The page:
Nashville s4 ep 11

Not in the mood for this? Us neither. But it’s the Nashville Wedding Of The Year, it seems, so we should probably make the effort. Rayna and Deacon are planning to get married on a property which used to belong to Rayna’s mother. They want it to be private, but the media have other ideas – not only are the paparazzi getting in about the family, but there’ll be helicopters flying over the wedding in the hope of stealing a photo or two. Helicopters? I mean, is the marriage of a country star and her washed-up boyfriend that big a deal? Maybe it is. Anyway, as Rayna, Deacon, and The Girls are leaving the rehearsal dinner at – where else? – The Bluebird, a tabloid reporter shouts “Which father’s worse? The criminal or the drunk?” at Older Girl, for which he – or someone else, it doesn’t really matter – gets pushed away by Deacon.

It’s a cruel question; but in fairness, not an entirely unreasonable one. And when, on the morning of the wedding, OG looks at the press coverage of Deacon snarling at a journo, and recalls one or two past incidents where his behavior was less than optimal, Rayna belatedly realises that she has some explaining to do, given Deacon’s indisputable history of assholery. “Why are you making excuses for him?” OG demands. Again, not unreasonable. Add to that Younger Girl feeling as if she and her father are being pushed aside for the Rayna/Deacon/OG family unit, and Tandy’s well-documented history of scepticism about Deacon – “He has a long history of causing you pain”, she patiently explains to Rayna – and, all of a sudden, the wedding is in jeopardy. Rayna tells everyone that, hell, yes he’s a violent drunk (“has his demons”) but she’s marrying him anyway. Deacon, though, sensing the way the wind is blowing, does a bunk.

Which gives the wedding guests a couple of hours to get up to mischief. Gunnar unsuccessfully tries to find a man for Scarlett. They end up dancing with each other and leave together. If the next episode doesn’t have them waking up in bed together I won’t be happy. Avery is lying to everyone about Juliette’s whereabouts to preserve the fiction of their marriage – she’s in London, he says, looking at the possibility of a stage adaptation of “Cline!”. And Colt, away from granddaddy’s farm for five minutes, takes a couple of opportunities: one to tell Layla the truth about how Jeff died, and another to go all cool on OG.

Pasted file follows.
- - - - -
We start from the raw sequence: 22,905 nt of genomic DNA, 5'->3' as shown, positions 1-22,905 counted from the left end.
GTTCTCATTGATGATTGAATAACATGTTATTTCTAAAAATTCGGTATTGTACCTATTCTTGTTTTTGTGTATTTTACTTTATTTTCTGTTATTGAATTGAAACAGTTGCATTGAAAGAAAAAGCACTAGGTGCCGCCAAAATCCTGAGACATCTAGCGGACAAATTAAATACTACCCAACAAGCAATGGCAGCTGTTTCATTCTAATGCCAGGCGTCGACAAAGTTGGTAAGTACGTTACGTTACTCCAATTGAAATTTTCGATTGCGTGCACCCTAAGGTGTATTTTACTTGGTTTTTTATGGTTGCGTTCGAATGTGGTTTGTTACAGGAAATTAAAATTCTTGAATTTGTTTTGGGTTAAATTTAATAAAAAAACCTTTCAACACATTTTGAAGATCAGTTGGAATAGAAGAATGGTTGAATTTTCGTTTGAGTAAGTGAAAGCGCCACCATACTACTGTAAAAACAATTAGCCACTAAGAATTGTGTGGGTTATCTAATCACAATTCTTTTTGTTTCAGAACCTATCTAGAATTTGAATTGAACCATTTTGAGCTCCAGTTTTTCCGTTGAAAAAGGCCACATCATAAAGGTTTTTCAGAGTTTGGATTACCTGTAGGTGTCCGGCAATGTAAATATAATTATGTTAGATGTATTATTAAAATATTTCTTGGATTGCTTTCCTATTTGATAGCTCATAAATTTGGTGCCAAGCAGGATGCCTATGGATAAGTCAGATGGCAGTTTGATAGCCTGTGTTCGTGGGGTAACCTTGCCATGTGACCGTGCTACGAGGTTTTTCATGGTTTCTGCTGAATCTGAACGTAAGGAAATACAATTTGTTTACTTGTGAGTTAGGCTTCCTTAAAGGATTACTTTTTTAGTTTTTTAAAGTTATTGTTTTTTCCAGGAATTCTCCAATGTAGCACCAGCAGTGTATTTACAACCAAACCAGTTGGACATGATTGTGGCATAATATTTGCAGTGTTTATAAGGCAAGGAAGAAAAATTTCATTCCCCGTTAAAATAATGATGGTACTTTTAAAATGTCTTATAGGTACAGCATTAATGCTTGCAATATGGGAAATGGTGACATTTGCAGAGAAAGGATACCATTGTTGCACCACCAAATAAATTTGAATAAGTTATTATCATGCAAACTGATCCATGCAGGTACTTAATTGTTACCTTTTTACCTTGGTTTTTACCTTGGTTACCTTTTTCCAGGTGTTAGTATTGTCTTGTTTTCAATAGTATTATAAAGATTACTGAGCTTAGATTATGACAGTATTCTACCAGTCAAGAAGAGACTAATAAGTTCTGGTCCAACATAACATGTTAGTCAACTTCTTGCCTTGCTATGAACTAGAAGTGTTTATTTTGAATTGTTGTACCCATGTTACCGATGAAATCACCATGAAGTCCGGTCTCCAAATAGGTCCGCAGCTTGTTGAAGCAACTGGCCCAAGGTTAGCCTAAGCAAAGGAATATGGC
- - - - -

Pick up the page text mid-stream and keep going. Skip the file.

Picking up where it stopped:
But Deacon, of course, comes back, the marriage goes ahead – Gunnar and Scarlett do a song, and it’s lovely, as their song always are – and The Girls are persuaded that permanently welcoming this man into their lives might not be a Trump-sized shitstorm. There’s an interesting twist at the end, though, when Layla insists, to her new manager Glenn, that she wants Avery to be her producer. I’m guessing, from the way her eyes are spinning, that she has something in mind for Avery beyond putting together an all-killer-no-filler album. (Um. Killer. Did I say “killer”? I do hope, for example, that Avery has suitable security measures in place for Cadence.) Quite enjoyed this, I suppose, but I kind of hope that we’re now done with Rayna/Deacon as a storyline for an episode or three.

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2 thoughts on “Nashville s4 ep 11

  1. CJ Cregg November 11, 2016 / 5:59 pm

    Great that everyone waits till the wedding day to point out the obvious about what bad news Deacon is, but there we go. Marrying a violent, possessive, jealous drunk who can’t control his emotions is a brilliant idea, Rayna, carry on.

    I was baffled by the idea that the wedding would be such a big deal to the press too but maybe the idea is that Rayna is almost royalty in Nashville and/or the Rayna/Deacon love story has been rumbling on for so long, the press want to make sure it’s finally sorted.

    I don’t really understand why Will doesn’t tell his publishing company the truth instead of just putting up with Wade lying about it and destroying his career.

  2. Jed Bartlet November 11, 2016 / 7:07 pm

    Can’t presume to say whether Will’s apprehension is reasonable or not, because I’m not in that position and, y’know, privilege; but (years after everyone else, no doubt) I’ve concluded that the problem here is Will’s career expectations: he arrived as new Big Hat Guy and he still sees himself as a mass-market entertainer. In fact, he might be better reinventing himself on a smaller scale, collaborating with The Exes and Layla and people at that sort of commercial level, whose audience won’t be remotely bothered by his sexuality.

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